# 381 - A11 - Numerical Integration

## 282 days ago by Professor381

John Travis

Mississippi College

Random lecture demonstrations dealing with numerical Integration.

Starting with Newton-Coates formulas...

For numerical integration, one can create approximations to integrals (and derivatives) by simply taking the integrand and approximating it with a polynomial (such as Lagrange) and then integrating the interpolating polynomial exactly...since it is only just a polynomial.

# Approximate an ugly function with a quadratic and compare integrals and derivative p = 79/56*x^2-433/56*x+303/28 f = 9/(1+x^3) G = plot(p,x,1,3) G += plot(f,x,1,3,color='red',title='Integration') fp = derivative(f,x) pp = derivative(p,x) H = plot(fp,x,1,3, color='red',title='Differentiation') H += plot(pp,x,1,3) show(G) show(H) I = integrate(9/(1+x^3),x,1,3) pretty_print(n(I)) N = integrate(79/56*x^2-433/56*x+303/28,x,1,3) pretty_print(n(N))

Consider the Composite Trapezoidal Rule

# Using an example f = sin(x) a = 0 b = 3/4*pi n = 32 delx = (b-a)/n xs = [] for k in range(n+1): xs.append(a+k*delx) end G = plot(f,x,a,b) for k in range(n+1): G += point((xs[k],f(x=xs[k])),color='red') end show(G) exact = integrate(f,x,a,b) trap = (f(x=xs[0])+f(x=xs[n]))/2 for k in range(1,n): trap += f(x=xs[k]) end trap = trap*delx err = exact-trap pretty_print(exact.n()) pretty_print(trap.n()) pretty_print(err.n())

For Simpson's rule, approximate the actual integrand with a quadratic evaluated at equally spaced values from a to b and integrate that quadratic exactly.  Notice, this will only require that the integrand be evaluated at three pionts over the interval.

reset() var('a,b,h,x0,x1,x2,y0,y1,y2,h') x0 = a x1 = (a+b)/2 x2 = b assume(a<b) h=(b-a)/2 L0 = (x-x1)*(x-x2)/((x0-x1)*(x0-x2)) show(L0) L1 = (x-x0)*(x-x2)/((x1-x0)*(x1-x2)) show(L1) L2 = (x-x0)*(x-x1)/((x2-x0)*(x2-x1)) show(L2) I0 = integrate(L0,x,a,b).factor() I1 = integrate(L1,x,a,b).factor() I2 = integrate(L2,x,a,b).factor() show(I0) show(I1) show(I2) I = I0*y0+I1*y1+I2*y2 show(I)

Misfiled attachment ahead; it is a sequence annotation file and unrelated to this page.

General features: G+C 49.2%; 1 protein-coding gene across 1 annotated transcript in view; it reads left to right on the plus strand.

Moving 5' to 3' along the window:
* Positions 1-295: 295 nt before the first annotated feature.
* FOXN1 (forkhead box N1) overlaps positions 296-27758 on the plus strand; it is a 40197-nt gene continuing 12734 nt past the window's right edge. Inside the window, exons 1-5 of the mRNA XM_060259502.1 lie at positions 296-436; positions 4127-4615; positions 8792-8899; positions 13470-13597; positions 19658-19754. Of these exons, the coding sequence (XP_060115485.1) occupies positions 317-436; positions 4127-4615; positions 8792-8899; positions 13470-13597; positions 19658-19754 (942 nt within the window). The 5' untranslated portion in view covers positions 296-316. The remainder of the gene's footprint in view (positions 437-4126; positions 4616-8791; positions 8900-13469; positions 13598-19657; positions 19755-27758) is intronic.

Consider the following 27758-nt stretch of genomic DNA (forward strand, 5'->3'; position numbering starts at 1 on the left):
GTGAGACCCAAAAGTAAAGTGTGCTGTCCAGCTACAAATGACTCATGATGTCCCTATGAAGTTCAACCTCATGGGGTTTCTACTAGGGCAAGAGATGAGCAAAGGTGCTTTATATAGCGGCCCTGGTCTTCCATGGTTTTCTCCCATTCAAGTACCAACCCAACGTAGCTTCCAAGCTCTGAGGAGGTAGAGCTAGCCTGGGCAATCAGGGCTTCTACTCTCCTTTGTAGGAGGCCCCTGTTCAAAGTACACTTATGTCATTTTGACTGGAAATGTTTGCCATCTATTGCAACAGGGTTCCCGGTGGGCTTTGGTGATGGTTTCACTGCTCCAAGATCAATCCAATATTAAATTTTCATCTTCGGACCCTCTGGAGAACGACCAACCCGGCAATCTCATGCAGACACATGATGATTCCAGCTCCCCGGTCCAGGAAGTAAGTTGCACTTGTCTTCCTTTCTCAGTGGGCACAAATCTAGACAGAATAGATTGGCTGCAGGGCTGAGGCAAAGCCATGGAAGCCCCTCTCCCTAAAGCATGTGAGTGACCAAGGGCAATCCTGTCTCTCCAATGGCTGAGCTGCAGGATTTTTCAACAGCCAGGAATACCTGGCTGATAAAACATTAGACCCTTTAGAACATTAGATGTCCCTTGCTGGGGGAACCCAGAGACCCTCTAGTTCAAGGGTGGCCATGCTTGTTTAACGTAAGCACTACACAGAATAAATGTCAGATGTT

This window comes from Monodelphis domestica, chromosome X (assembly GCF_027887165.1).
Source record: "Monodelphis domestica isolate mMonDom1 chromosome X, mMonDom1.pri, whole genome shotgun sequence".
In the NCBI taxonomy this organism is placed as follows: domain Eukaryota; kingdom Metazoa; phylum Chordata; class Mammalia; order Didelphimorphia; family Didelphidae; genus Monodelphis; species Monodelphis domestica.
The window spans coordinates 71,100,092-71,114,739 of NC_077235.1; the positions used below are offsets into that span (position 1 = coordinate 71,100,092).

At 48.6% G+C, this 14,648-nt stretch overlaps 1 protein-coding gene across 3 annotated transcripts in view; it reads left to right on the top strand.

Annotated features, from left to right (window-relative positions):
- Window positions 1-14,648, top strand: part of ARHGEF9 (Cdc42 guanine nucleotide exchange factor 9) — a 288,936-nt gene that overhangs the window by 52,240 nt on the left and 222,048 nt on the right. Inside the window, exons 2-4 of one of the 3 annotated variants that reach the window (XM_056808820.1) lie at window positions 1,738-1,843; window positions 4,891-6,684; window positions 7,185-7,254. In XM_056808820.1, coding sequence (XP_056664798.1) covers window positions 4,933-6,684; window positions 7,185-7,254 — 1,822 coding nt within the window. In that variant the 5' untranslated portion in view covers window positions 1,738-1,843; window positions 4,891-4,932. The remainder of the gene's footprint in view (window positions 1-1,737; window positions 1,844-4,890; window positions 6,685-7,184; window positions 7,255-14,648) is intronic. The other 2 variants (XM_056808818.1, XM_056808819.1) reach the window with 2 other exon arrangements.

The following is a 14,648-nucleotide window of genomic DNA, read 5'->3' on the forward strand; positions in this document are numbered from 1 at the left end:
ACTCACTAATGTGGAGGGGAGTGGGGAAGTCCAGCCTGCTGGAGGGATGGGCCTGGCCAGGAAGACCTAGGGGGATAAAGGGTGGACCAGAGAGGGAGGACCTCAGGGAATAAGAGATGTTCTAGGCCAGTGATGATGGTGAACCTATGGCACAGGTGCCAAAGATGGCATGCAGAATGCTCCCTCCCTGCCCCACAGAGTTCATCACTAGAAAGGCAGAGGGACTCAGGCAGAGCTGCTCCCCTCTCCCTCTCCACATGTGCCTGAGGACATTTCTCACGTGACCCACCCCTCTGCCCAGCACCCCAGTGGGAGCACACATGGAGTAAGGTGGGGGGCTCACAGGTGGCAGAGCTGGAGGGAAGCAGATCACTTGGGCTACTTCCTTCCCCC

So, this suggests "Simpson's Rule"

$\int_a^b f(x) dx \approx (b-a)\left [ \frac{1}{6}f(a) + \frac{4}{6}f(\frac{a+b}{2}) + \frac{1}{6}f(b) \right ]$

# Using an example f = sin(x) var('a,b,h,x0,x1,x2,y0,y1,y2,h') x0 = a x1 = (a+b)/2 x2 = b aa = 0 bb = 3*pi/4 G = plot(f,x,aa,bb) y0 = f(x=aa) y1 = f(x=(aa+bb)/2) y2 = f(x=bb) L0 = (x-x1)*(x-x2)/((x0-x1)*(x0-x2)) L1 = (x-x0)*(x-x2)/((x1-x0)*(x1-x2)) L2 = (x-x0)*(x-x1)/((x2-x0)*(x2-x1)) p = L0(a=aa,b=bb)*y0 + L1(a=aa,b=bb)*y1 + L2(a=aa,b=bb)*y2 G += plot(p,x,aa,bb,color='red') show(G) pretty_print(html("$\int f(x) dx =$"+str(integrate(f,x,aa,bb).n()))) pretty_print(html("$\int p(x) dx =$"+str(integrate(p,x,aa,bb).n()))) delx = (bb-aa) Simp = (delx*((1/6)*y0 + (4/6)*y1 + (1/6)*y2)).n() pretty_print('And just using the three y-values with coefficients from above: ',Simp)
 $\int f(x) dx =$1.70710678118655$\int p(x) dx =$1.72890675970461 1.707106781186551.72890675970461

What about using a cubic to approximate.....giving "Simpson's 3/8 Rule"

The following needs to be edited...

$\int_a^b f(x) dx \approx (b-a)\left [ \frac{1}{6}f(a) + \frac{4}{6}f(\frac{a+b}{2}) + \frac{1}{6}f(b) \right ]$